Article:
The Third Narrative (TTN), a project of the American leftist Zionist group Ameinu (formerly the Labor Zionist Alliance), is focused on targeting the so-called “occupied territories,” rather than the whole of Israel. Syracuse University Jewish Studies professor Zachary Braiterman, a prolific writer on this subject, denounces the American Studies Association’s “blanket academic boycott on all Israeli universities and colleges” but applauds “more targeted…boycotts of West Bank settlements,” like those of the European Union. The latter, which he calls “bds,” reflect “international consensus that settlements are illegal under international law and constitute a violation of Palestinian human rights.”

Caschetta tries to analyse the motives and mindset of those who would side with our enemies and finishes with a warning:

For many on the Jewish academic Left, the question of whether, and how far, to embrace the BDS agenda has become the defining issue of their careers, perhaps even their identities. Given the extraordinary pressures they face to disavow Israel, advocating “bds” is for some a defensive move that allows them to fit in without jumping on the bandwagon. Others suffer from what Dr. Kenneth Levin calls the Oslo Syndrome: “the recurring propensity among segments of the Jewish population to take to heart the indictments of besiegers and persecutors, and to ascribe to themselves the power to change dramatically the attitudes of their enemies by self-reform.”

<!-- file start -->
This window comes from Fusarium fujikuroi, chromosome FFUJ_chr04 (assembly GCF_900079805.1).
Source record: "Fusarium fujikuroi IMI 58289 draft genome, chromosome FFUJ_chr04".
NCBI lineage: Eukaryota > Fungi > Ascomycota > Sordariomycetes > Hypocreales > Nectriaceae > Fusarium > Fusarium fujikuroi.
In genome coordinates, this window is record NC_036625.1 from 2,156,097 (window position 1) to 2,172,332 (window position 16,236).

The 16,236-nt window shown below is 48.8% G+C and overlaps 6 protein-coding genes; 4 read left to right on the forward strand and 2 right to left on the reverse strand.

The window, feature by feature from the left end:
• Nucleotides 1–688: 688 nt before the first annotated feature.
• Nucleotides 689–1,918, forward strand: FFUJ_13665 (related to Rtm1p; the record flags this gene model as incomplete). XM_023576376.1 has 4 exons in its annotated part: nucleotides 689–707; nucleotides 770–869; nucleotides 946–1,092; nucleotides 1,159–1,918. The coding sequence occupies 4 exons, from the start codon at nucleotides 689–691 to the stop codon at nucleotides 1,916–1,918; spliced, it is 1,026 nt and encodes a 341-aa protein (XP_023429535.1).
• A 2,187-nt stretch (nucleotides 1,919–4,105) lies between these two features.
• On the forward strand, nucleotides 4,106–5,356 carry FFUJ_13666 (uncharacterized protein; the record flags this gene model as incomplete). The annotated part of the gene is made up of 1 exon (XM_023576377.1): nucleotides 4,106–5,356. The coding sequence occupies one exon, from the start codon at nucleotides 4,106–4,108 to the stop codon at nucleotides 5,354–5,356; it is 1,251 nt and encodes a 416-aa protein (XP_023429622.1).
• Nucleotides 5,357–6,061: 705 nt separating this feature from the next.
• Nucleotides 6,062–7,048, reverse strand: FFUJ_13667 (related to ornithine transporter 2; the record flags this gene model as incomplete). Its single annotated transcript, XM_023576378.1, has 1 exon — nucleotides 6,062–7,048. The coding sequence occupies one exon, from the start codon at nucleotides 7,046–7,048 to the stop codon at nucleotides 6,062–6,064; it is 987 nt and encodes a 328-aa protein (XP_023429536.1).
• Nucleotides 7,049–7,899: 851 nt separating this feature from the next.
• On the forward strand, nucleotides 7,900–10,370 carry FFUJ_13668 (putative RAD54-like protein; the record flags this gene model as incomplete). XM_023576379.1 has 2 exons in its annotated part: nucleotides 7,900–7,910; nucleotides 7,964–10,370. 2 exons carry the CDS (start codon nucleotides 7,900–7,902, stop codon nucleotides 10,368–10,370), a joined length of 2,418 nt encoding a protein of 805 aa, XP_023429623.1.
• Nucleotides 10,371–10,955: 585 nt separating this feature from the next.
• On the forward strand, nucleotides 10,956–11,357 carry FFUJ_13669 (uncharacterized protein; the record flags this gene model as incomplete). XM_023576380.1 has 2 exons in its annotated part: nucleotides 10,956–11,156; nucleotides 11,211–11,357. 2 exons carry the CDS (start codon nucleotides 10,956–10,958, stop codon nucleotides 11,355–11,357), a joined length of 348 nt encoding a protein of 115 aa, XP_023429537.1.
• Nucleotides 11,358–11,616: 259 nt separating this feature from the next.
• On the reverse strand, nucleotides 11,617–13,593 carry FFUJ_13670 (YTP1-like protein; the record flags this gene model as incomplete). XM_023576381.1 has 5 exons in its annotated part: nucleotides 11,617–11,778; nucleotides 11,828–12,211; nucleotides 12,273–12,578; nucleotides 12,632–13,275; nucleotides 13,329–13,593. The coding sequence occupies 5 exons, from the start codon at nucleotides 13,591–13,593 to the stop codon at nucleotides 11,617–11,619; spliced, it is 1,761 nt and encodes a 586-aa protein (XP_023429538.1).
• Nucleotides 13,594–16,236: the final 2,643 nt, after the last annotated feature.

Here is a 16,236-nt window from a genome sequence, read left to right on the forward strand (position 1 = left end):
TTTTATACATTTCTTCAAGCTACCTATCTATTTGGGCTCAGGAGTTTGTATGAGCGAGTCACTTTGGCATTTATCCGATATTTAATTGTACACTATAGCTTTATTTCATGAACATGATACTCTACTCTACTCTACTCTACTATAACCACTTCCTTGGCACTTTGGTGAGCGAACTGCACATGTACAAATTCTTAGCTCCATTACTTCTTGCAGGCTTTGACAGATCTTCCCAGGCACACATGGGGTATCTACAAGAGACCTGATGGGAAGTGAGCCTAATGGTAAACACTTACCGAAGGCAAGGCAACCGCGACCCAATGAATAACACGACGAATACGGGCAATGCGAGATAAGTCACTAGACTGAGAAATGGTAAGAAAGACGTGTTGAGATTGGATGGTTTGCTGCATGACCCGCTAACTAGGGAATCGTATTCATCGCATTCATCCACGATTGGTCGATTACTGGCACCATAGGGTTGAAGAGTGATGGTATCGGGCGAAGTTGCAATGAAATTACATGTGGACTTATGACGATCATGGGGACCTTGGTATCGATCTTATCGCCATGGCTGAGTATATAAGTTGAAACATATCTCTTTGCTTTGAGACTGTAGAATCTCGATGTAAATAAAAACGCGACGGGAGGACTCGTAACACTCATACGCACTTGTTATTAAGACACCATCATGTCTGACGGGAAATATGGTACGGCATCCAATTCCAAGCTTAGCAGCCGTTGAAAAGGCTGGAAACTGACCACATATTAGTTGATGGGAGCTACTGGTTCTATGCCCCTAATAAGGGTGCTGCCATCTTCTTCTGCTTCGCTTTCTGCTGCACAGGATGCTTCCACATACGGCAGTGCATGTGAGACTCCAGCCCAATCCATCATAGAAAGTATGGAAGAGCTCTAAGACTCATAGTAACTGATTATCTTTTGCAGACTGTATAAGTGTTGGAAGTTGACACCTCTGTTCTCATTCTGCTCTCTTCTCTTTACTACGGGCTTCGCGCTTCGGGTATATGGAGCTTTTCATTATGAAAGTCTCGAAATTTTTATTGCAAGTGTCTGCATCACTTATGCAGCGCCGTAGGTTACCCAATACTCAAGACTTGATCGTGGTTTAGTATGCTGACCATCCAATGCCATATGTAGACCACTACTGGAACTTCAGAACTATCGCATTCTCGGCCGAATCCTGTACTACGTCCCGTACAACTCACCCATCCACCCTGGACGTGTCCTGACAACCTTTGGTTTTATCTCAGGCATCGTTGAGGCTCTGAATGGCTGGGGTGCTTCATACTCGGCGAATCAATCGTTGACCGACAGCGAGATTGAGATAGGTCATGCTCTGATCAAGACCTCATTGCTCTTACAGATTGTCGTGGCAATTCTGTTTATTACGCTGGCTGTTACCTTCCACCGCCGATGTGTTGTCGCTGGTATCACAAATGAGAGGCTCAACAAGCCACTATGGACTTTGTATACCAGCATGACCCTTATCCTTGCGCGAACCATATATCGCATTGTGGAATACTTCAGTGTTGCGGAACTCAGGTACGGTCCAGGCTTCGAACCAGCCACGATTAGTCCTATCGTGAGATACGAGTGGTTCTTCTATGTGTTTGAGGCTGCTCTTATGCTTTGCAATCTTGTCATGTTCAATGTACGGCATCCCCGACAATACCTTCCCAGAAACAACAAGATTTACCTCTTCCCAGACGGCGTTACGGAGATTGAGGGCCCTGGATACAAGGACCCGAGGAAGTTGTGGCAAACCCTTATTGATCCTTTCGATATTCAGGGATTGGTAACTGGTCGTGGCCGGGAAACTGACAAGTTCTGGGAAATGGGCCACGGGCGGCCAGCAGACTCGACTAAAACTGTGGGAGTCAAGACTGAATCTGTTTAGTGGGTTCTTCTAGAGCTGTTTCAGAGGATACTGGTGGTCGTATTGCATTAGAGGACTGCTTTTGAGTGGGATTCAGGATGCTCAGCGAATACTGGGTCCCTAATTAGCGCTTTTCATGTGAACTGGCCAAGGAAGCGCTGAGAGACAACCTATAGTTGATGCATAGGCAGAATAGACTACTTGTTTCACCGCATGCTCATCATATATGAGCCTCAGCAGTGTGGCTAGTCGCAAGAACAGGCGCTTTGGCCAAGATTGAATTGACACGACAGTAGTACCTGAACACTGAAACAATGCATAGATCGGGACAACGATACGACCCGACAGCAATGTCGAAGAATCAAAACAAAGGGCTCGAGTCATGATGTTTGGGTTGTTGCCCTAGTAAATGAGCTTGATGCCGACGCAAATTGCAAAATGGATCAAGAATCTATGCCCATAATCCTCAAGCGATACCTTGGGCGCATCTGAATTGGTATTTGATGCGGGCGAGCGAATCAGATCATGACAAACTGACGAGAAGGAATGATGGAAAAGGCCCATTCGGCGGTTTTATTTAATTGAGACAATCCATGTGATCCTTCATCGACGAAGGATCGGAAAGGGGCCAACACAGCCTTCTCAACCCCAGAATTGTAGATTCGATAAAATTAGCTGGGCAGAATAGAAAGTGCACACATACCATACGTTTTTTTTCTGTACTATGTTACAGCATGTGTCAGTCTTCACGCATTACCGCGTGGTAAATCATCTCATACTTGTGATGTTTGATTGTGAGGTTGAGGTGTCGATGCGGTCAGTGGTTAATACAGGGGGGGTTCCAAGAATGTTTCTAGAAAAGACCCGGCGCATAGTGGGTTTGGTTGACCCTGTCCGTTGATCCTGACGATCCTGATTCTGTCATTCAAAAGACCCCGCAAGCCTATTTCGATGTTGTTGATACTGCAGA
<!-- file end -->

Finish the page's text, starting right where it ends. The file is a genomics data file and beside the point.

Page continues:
But make no mistake, the growing numbers of backdoor BDS advocates are, wittingly or unwittingly, advancing the BDS cause. All of these “bds” currents implicitly accept the foundational premise of BDS – that Israelis and/or Jews should be singled out for unique treatment. After all, “individual sanctions” are tools applied only to the world’s most odious regimes, and Open Hillel treats the one Jewish group on college campuses in a way that no other identity group is treated. As Andrew Pessin points out, no one would expect African-American groups to accept white supremacists to their ranks in the name of “intellectual inquiry” or “balance.”